Archive for May, 2011

May 25 2011

DAC and IPV6- a big June ahead

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The EDA and design community usually looks forward to the first day of DAC (Design Automation Conference) with excitement.  Not only is it Free Exhibits Monday, but the directions for tools and issues that are being address by the EDA community with products and partners are usually announced.  These announcements focus on the capabilities of the advanced processes to actually have design support information available to designers other than those from the 2-3 joint development companies.   These announcements and the tools vendors also address the reality of which process nodes the designs are being built.  This is the usual buzz in the industry, and this year takes place on Monday June 6th.
The buzz may not be long lived as there is another big happening on Wed 6/8, which will actually have more impact on designers that promised release of tools that aren’t quite ready and IP that is not quite frozen.  The official internet launch and support of a test run for IPV6 which happens on Wednesday 6/8. World IPV6 Day (http://isoc.org/wp/worldipv6day/) is a 24hour test run of websites, network hardware, operating systems, and ISPs to see if the new addressing scheme works.  The necessity of IPV6 is becauser we are running out of IP addresses for devices and web destinations under the IPV4 system.
This change ripples through all levels of the design hierarchy, and the larger address size will end up impacting throughput, performance, memory cycling, effective response time and connectivity handshake for any wired or wireless device that needs to have network connectivity.  The change effects products in production and in early phase design, because the IPV4 compatibility is not permanent, and has to be upgraded to the new IPV6 stadards for long terms use.   Details on the switch and the new specifications can be found at The Internet Engineering Task Force web site http://www.ietf.org/   The spec itself can be found at http://www.ietf.org/rfc/rfc2460.txt .  The fundamental changes is IPv6 increases the IP address size from 32 bits to 128 bits.  There are a number of other details, but that shift is the major one which will effect embedded and custom designs.
These two events, are going to make for an interesting June.
PC

The EDA and design community usually looks forward to the first day of DAC (Design Automation Conference) with excitement.  Not only is it Free Exhibits Monday, but the directions for tools and issues that are being address by the EDA community with products and partners are usually announced.  These announcements focus on the capabilities of the advanced processes to actually have design support information available to designers other than those from the 2-3 joint development companies.   These announcements and the tools vendors also address the reality of which process nodes the designs are being built.  This is the usual buzz in the industry, and this year takes place on Monday June 6th.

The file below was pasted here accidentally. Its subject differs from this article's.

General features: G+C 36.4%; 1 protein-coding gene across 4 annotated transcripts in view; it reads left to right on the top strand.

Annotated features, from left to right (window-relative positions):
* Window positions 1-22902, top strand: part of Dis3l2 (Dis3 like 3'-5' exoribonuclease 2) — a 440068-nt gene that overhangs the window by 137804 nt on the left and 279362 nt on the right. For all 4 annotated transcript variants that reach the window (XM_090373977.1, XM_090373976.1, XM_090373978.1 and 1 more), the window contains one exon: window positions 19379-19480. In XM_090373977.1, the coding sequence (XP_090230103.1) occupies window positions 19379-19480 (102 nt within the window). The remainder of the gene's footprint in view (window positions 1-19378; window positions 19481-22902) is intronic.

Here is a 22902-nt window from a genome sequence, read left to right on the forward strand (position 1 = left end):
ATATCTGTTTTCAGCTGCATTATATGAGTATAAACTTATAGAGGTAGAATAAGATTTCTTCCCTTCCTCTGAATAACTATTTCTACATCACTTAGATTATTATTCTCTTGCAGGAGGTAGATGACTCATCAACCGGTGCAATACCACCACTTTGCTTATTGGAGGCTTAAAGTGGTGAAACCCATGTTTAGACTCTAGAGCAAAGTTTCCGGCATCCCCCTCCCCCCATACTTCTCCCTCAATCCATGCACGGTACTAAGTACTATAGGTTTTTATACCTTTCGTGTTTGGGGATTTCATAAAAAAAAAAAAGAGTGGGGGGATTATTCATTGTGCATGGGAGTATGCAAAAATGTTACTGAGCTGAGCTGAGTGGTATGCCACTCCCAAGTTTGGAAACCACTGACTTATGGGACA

The buzz may not be long lived as there is another big happening on Wed 6/8, which will actually have more impact on designers that promised release of tools that aren’t quite ready and IP that is not quite frozen.  The official internet launch and support of a test run for IPV6 which happens on Wednesday 6/8.   World IPV6 Day is a 24hour test run of websites, network hardware, operating systems, and ISPs to see if the new addressing scheme works.  The necessity of IPV6 is becauser we are running out of IP addresses for devices and web destinations under the IPV4 system.

This change ripples through all levels of the design hierarchy, and the larger address size will end up impacting throughput, performance, memory cycling, effective response time and connectivity handshake for any wired or wireless device that needs to have network connectivity.  The change effects products in production and in early phase design, because the IPV4 compatibility is not permanent, and has to be upgraded to the new IPV6 stadards for long terms use.   Details on the switch and the new specifications can be found at The Internet Engineering Task Force web site,  the spec itself can be found at http://www.ietf.org/rfc/rfc2460.txt .  The fundamental changes is IPv6 increases the IP address size from 32 bits to 128 bits.  There are a number of other details, but that shift is the major one which will effect embedded and custom designs.

These two events, are going to make for an interesting June.

PC

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